Getting to do a study that’s going to lead to better management of a charismatic and popular species is awesome. I know what I’m doing is important because I’ve talked to the forest managers and the deer managers.
- R.D. Sample, PhD, Department of Forestry and Natural Resources
R.D. Sample’s hometown of Winslow, Arkansas, is on the outskirts of the Ozark National Forest, and the land provided Sample’s main entertainment growing up, including hunting, fishing and kayaking. He earned a bachelor’s degree in biology at the University of Arkansas – Fort Smith and a master’s degree in forestry resources at the University of Arkansas – Monticello, where his research focused on tree physiology. “But that wasn’t my primary interest,” he says. “Once I realized I could make my love of the outdoors a career, I wanted practical experience and a PhD in a more ecological field.” The opportunity to study forest biology at Purdue as part of the Integrated Deer Management Project, a multiyear research effort led by the forestry and natural resources department in partnership with the Indiana Department of Natural Resources (IDNR), “hit that nail on the head,” Sample says. He came to study with Michael Jenkins, professor of forest ecology, in August 2018 and defended his dissertation in November 2022.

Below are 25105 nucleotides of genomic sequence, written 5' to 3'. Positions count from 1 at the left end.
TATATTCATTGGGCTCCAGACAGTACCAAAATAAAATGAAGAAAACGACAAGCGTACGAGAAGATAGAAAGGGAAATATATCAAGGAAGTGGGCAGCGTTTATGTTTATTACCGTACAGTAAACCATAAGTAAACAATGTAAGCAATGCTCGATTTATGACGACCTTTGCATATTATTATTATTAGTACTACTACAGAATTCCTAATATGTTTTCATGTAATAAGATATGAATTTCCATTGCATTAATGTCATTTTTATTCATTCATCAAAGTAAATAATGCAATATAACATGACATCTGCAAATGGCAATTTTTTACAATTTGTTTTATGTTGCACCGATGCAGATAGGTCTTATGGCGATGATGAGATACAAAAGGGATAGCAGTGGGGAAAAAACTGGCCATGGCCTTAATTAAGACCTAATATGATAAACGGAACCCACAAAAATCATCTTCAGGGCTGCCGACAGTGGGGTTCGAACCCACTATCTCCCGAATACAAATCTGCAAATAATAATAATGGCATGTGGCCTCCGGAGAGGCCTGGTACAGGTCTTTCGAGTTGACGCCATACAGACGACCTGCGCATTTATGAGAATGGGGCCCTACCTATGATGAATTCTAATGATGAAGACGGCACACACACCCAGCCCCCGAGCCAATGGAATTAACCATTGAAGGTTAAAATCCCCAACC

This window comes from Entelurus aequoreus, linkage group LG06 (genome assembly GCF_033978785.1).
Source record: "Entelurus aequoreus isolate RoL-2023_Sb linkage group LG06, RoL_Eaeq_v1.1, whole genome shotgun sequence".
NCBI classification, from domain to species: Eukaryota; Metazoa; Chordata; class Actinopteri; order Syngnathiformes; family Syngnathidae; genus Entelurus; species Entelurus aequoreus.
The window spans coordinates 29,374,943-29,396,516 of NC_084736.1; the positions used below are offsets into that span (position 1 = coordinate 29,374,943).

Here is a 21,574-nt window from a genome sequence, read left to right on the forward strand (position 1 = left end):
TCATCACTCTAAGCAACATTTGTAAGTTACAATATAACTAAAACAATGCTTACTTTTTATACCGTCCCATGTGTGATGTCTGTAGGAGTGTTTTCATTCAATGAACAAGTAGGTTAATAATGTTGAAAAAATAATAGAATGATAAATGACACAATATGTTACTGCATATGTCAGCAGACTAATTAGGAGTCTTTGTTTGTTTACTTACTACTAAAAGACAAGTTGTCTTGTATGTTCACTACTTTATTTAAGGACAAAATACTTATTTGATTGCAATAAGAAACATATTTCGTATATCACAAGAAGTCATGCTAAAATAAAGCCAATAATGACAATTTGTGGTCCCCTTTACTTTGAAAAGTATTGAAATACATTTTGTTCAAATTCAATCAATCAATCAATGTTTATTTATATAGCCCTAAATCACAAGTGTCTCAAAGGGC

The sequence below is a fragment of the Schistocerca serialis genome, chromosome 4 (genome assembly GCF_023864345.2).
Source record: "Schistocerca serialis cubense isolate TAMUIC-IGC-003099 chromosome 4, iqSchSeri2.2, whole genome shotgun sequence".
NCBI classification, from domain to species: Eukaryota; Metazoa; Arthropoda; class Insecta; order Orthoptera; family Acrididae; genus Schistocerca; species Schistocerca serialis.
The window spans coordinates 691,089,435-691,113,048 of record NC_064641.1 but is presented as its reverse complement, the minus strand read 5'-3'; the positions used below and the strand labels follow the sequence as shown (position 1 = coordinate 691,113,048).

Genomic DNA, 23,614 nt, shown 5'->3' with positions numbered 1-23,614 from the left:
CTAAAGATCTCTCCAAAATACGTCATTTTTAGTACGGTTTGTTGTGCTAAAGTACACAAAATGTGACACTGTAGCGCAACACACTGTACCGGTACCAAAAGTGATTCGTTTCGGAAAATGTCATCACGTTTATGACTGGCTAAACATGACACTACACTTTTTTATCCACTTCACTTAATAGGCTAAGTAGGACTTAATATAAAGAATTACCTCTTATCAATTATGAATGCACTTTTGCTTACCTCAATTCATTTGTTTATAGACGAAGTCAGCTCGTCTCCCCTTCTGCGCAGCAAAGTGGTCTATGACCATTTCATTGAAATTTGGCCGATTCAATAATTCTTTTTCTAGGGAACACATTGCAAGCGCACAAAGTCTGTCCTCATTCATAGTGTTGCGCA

“Our goal as a whole is better deer management throughout the state,” says Sample, one of three FNR doctoral students on the project. His role was to evaluate the forest in terms of habitat for deer, including the richness and diversity of plant types available to them. “I spent five to seven days a week out in the field from February to August because we were doing so much,” he says. His work included studying deer preferences for, and the availability of, woody plants. Especially exciting was the opportunity to use a new technique in which he extracted plant DNA from deer pellets to determine what the deer were eating. Support from the lab of Andrew DeWoody, FNR professor of genetics, was vital to this effort, Sample adds. “We were one of the first to do this at such a large scale,” he says. “It informs us about the feeding decisions deer are making in the wild and how that’s being influenced by the surrounding landscape.”
His experience in varied Indiana forests has made Sample appreciate the generosity of private land owners who allowed his research on their properties. The project offered valuable networking opportunities across academic disciplines and with the IDNR, he says. His research has led to Extension presentations to landowners about managing deer, and he has published in academic journals, the White Tail Deer Report, and Purdue Extension publications. “I hope that some of my research reaches a broad range of people,” he says. Jenkins, he adds, has been an ideal advisor — “extremely knowledgeable but also laid back.”
Sample will begin his new job as an ecologist with the U.S. Forest Service in the Hoosier National Forest in January, and is happy to remain in his wife’s home state of Indiana. He still spends his spare time outdoors. “I’m an avid fisherman,” he says. “I enjoy walking around and looking at forest plants and taking in the best of what nature has to offer.”